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    How to Promote Your Freelance Business, The Smart Way

    August 21, 2015

August 21, 2015

How to Promote Your Freelance Business, The Smart Way

Promote Your Freelancing Business

Freelancing isn’t going to work for you without marketing. Irrespective of the skillset you posses, marketing is a mandatory skillset you ought to espouse.

Simply put, marketing puts food on the table. It helps you keep the lights on. It allows you to pay the bills, and is the main pillar of support for your freelancing business.

If you embrace marketing, you’d never have to go through the usual peak and trough cycles most freelancers have to put up with. Also, you’d be learning precious lessons, which enables you to handle any kind of business tomorrow.

Whether you are a veteran freelancer or a rookie, you’d need to promote your freelance business. Here’s how:

Cold calling and cold-emailing

 

Meeting clients offline is fine, and you’d still do well doing it. However, reaching out to potential prospects using cold emails and calls is still a great way to land your initial basket of clients. Although most people frown at the thought of having to call strangers, it’s still the good old way to add a few good clients at least when you are starting.

The blogging thing

 

Whether you are a designer, a writer, or an illustrator, starting a blog is mandatory. It’s a direct way for the world to see what you are capable of and it’s a great window for your clients to peep into your work. Apart from enhancing the appeal of your offering, acting as a portfolio of your work, and helping you to network, it’s also a great way for you to establish your credibility and build authority.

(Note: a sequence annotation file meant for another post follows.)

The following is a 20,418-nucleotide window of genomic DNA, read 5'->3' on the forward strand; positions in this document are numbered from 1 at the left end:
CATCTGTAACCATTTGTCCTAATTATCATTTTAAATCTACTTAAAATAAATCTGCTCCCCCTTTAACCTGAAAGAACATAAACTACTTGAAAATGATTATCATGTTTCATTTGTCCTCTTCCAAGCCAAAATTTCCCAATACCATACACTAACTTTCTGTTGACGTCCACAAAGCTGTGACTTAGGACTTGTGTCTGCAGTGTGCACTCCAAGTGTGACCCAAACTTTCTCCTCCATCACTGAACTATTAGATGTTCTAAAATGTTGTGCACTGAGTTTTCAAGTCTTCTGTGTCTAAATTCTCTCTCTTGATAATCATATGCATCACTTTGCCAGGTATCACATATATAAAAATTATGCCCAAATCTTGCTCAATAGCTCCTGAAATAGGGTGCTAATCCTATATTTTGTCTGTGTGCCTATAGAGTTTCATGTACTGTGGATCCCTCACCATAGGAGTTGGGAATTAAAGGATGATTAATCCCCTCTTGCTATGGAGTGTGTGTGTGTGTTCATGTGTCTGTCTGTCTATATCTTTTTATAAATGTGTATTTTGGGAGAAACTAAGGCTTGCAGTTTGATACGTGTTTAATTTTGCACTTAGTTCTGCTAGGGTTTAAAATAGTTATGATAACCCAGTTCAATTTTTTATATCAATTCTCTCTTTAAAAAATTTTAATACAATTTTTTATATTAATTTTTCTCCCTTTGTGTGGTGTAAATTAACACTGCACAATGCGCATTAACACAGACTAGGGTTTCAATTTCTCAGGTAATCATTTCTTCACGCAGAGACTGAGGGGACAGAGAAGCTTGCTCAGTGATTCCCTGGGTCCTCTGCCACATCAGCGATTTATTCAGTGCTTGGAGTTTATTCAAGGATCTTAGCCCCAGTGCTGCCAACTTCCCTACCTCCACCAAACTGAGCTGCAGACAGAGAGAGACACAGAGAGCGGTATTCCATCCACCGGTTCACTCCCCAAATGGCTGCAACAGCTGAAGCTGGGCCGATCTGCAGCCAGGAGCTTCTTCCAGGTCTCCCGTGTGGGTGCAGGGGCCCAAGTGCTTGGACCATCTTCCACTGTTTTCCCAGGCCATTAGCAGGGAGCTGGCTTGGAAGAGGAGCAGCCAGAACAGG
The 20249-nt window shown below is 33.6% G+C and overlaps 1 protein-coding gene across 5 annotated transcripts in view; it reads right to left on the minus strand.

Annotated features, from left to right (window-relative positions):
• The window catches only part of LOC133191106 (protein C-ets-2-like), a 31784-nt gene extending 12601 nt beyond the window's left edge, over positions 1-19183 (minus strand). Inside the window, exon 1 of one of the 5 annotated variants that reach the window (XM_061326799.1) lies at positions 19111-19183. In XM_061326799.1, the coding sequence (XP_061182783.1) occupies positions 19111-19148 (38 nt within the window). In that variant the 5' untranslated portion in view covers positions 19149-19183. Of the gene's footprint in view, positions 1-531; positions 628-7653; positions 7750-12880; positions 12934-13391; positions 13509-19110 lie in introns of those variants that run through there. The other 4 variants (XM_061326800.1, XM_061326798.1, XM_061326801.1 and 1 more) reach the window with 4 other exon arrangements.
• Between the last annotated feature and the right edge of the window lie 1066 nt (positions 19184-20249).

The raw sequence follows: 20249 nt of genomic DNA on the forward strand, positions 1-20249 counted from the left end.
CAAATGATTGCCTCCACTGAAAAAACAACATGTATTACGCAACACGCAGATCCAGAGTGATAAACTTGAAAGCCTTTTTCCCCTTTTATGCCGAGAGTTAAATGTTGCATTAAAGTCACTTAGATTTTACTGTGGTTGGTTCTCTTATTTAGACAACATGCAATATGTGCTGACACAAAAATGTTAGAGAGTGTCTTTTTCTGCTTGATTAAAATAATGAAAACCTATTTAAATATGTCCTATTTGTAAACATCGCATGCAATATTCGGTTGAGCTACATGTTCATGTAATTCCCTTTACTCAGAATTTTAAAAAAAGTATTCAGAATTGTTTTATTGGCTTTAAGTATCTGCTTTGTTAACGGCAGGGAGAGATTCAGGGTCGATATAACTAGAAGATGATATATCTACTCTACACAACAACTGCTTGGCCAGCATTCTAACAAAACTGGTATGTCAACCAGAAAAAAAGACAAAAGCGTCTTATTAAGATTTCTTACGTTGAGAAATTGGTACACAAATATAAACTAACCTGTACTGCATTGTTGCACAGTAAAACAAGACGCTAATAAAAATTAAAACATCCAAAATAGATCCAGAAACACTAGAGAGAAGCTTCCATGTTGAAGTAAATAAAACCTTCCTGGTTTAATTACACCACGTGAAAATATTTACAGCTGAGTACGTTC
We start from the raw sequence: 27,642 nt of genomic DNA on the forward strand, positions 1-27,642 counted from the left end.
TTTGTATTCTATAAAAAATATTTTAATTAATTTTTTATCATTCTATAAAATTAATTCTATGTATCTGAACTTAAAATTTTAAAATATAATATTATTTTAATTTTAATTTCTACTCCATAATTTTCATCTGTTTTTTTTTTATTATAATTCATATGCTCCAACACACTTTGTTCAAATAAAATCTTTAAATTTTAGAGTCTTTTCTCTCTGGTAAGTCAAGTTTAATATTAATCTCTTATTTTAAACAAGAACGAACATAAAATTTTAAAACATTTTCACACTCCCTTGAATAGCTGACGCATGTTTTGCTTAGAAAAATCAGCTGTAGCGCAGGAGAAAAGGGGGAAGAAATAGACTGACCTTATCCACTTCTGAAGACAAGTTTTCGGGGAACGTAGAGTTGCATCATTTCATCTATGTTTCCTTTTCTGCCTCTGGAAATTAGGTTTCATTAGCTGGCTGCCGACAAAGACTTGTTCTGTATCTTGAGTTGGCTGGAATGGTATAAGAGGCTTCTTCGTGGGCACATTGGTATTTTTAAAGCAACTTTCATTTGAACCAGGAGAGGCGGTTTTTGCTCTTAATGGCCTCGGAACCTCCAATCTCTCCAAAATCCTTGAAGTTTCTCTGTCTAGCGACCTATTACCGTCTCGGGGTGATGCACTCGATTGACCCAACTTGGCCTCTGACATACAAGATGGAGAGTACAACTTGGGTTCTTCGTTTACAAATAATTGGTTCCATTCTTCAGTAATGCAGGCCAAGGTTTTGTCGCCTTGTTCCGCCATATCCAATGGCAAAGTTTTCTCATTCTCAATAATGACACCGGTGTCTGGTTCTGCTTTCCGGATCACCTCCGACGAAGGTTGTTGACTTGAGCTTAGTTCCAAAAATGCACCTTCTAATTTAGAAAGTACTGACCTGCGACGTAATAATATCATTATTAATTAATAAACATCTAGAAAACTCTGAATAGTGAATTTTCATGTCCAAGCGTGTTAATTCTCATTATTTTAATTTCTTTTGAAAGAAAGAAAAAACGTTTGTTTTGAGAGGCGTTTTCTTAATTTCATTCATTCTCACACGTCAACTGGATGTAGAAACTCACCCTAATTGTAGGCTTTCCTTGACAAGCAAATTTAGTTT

Your social/community presence

 

The trouble with your blog is that almost no one knows about it, unless it’s already popular. Assuming that your blog is popular, most people just forget that it exists.

That’s where your social media presence along with your constant presence in forums, groups, and communities helps.

Strategic partnerships

 

Chances are that you could partner with businesses selling products and services are related to your offerings but don’t directly compete with your services. For instance, web designers or developers can’t form strategic partnerships with digital marketing agencies. Marketers can tie up with web designers. You get the drift?

Finding Creative Ways to Market

 

We know a fashion designer who was struggling to find high-quality, profitable ecommerce and traditional businesses that deal with fashion goods and accessories. She realized how hard it was to find new clients for her freelancing business and so she went looking for these businesses off affiliate networks such as Commission Junction, ShareaSale, and others.

Normally, these affiliate networks are frequented by merchants and their affiliates. We just don’t realize that those same networks are also niche directories with contact information that freelancers can use to directly reach out to those companies.

Img Credit: Robert Baker on Flickr

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